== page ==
There's nothing quite as relaxing as sipping your morning coffee from the comfort of a porch swing. A swing makes a lovely addition to a covered porch and will increase the curb appeal of your home. Hanging a porch swing isn't difficult, but it must be attached to something sturdy. This guide will show you how to hang a porch swing.
Confirm Structural Support
Before you purchase a swing, you'll need to make sure you can safely hang it on your porch. Only a joist can safely hold the weight of a swing with people on it. A typical two-person swing can be supported by a single 2 x 8 joist, two 2 x 6 joists or three 2 x 4 joists. The joists must be adequately supported at both ends for load-bearing applications.
Choosing a Porch Swing
Porch swings are available in different materials, styles, sizes and colors. They are typically made out of wicker, metal or wood. Select one that matches the style of your home.
For the most part, swings are around 4-or 5-feet long. Seat depth varies widely, usually ranging from 18-to 36-inches deep. The back of the seat varies in style as well. It may be squared off or curved and constructed with horizontal or vertical slats. Make sure you test drive your porch swing to make sure it's comfortable for you before you purchase it.
Choosing the Right Hardware and Equipment
In order to hang your porch swing, you will need chains or ropes and hardware and connectors that are suitable for outdoor exposure and have a working load rating of 500 pounds or more.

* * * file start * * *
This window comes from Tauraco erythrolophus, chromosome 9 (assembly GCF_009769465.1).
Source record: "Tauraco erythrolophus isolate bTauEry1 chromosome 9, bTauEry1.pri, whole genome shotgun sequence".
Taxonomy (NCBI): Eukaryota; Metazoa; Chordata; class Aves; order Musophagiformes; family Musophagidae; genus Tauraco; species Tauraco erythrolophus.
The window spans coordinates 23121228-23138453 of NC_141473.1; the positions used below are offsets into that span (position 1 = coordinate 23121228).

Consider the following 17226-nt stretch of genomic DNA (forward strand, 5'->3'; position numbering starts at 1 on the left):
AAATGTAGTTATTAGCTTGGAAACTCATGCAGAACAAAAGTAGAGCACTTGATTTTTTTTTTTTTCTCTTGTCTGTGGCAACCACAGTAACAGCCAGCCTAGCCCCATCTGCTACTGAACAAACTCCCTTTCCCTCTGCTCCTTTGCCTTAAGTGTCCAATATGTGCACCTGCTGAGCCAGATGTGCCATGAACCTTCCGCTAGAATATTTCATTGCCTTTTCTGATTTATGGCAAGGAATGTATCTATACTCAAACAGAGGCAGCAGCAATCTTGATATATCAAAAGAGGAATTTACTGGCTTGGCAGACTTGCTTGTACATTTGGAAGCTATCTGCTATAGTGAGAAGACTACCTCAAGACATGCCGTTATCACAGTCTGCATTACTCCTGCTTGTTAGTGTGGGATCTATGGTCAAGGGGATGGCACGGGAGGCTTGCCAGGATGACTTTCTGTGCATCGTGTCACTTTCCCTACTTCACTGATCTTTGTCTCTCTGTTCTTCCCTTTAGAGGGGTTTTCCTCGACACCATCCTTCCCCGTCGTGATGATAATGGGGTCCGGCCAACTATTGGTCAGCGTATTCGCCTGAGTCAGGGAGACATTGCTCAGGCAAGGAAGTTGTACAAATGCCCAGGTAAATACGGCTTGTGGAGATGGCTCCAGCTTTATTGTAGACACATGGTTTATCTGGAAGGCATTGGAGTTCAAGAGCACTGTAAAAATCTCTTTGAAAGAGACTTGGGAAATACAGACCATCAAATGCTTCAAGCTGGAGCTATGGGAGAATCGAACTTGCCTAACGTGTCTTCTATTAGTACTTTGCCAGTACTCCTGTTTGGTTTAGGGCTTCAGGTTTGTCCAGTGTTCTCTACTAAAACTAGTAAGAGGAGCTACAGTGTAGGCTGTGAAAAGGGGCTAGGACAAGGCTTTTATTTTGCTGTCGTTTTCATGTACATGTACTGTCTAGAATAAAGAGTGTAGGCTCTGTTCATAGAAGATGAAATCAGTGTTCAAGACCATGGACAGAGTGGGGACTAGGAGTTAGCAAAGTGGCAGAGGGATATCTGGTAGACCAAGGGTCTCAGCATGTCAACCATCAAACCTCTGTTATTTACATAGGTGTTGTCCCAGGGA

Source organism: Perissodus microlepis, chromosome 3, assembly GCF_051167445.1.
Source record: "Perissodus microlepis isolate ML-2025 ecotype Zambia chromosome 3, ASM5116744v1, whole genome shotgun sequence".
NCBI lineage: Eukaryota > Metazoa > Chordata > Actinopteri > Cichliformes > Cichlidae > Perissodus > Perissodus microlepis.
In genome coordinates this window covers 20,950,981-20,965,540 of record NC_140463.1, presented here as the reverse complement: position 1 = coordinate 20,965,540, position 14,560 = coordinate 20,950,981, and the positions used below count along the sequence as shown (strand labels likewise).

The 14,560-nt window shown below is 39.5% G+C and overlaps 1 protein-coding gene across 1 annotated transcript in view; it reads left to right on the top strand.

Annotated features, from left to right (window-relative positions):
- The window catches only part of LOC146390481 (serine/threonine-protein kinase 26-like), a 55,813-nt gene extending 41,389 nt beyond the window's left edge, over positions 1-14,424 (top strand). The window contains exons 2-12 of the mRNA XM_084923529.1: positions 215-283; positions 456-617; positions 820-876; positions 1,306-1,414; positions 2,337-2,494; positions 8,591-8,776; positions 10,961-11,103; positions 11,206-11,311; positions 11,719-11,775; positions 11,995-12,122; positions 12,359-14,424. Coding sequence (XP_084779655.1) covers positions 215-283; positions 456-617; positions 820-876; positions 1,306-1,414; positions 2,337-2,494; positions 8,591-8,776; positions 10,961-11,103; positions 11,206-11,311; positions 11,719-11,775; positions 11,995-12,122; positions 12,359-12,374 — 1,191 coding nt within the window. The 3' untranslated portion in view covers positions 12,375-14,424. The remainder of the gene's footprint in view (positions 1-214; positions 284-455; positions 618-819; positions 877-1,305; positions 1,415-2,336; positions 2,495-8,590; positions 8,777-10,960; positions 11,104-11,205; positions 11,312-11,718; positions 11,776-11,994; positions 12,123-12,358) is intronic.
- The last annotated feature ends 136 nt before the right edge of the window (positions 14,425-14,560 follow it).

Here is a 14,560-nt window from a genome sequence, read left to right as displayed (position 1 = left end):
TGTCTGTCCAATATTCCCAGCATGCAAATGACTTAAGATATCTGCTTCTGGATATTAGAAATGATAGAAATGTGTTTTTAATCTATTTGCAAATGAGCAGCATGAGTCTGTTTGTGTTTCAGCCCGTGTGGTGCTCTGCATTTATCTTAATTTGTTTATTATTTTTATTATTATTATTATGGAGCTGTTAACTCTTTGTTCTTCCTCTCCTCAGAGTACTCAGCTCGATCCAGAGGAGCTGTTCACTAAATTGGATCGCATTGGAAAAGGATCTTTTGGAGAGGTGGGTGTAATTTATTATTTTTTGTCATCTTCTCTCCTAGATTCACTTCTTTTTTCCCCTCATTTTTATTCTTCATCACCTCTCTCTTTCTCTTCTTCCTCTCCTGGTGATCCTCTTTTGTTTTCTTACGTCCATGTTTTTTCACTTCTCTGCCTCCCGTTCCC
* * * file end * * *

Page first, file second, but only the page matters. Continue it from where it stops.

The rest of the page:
Steel Chains or Rope
Porch swings are held up by either steel chains or rope. New swings usually come with hanging chains or ropes. Pick the one that matches the style of your swing the best. Steel chains tend to be the more popular option due to their durability. However, for a rustic-style hanging porch swing, you can use marine-grade braided nylon rope or polyester rope. If using rope, it needs to be a minimum of 3/4-inch thick.
Hanging a porch swing with chains requires two chains—one long and one short—for each end of the swing. If using rope, swings can hang from a single rope on each side.
Hanger kits are available that include swivel-type hanger mounts and heavy-duty springs for smoother swinging. The hanger mounts are installed with lag screws.
Eye Bolts, Screw Eyes or Hooks
If you prefer not to use a hanger kit, use heavy-duty galvanized or stainless-steel screw eyes, screw hooks or eye bolts with an enclosed ring or hook on one end so you can attach your rope or chain. The screw or bolt diameter needs to be at least 1/2-inch and screws should have a threaded shank that’s at least 4 inches long.
Determine Swing Space and Hanger Measurements
You need at least 48 inches of space behind the swing and 14 to 16inches of side clearance on either side of the swing. The hooks, screws eyes or eye bolts need to be installed 2-to 4-inches wider than the swing’s length to ensure even weight distribution and prevent the chains from rubbing against the swing. Also, the swing should hang about 17 to 19 inches above the floor.
Find the Joists
Porch and patio roofs typically have horizontal joists that support the ceiling. It's easier to determine the joist depth on unfinished ceilings. If you have a finished ceiling, you will need to remove some of the trim or paneling on the ceiling to determine the joist depth. To hang a swing from a single joist or beam, it needs to be a 2 x 8 joist or 4 x 4 beam.
Once you've determined that the joists are thick enough to safely hold your porch swing, locate the joists from the underside of the ceiling with a stud finder. Confirm each location by drilling small holes at each side of the joist. Make a mark at both side edges of the joist so you can find its center for installing the anchor.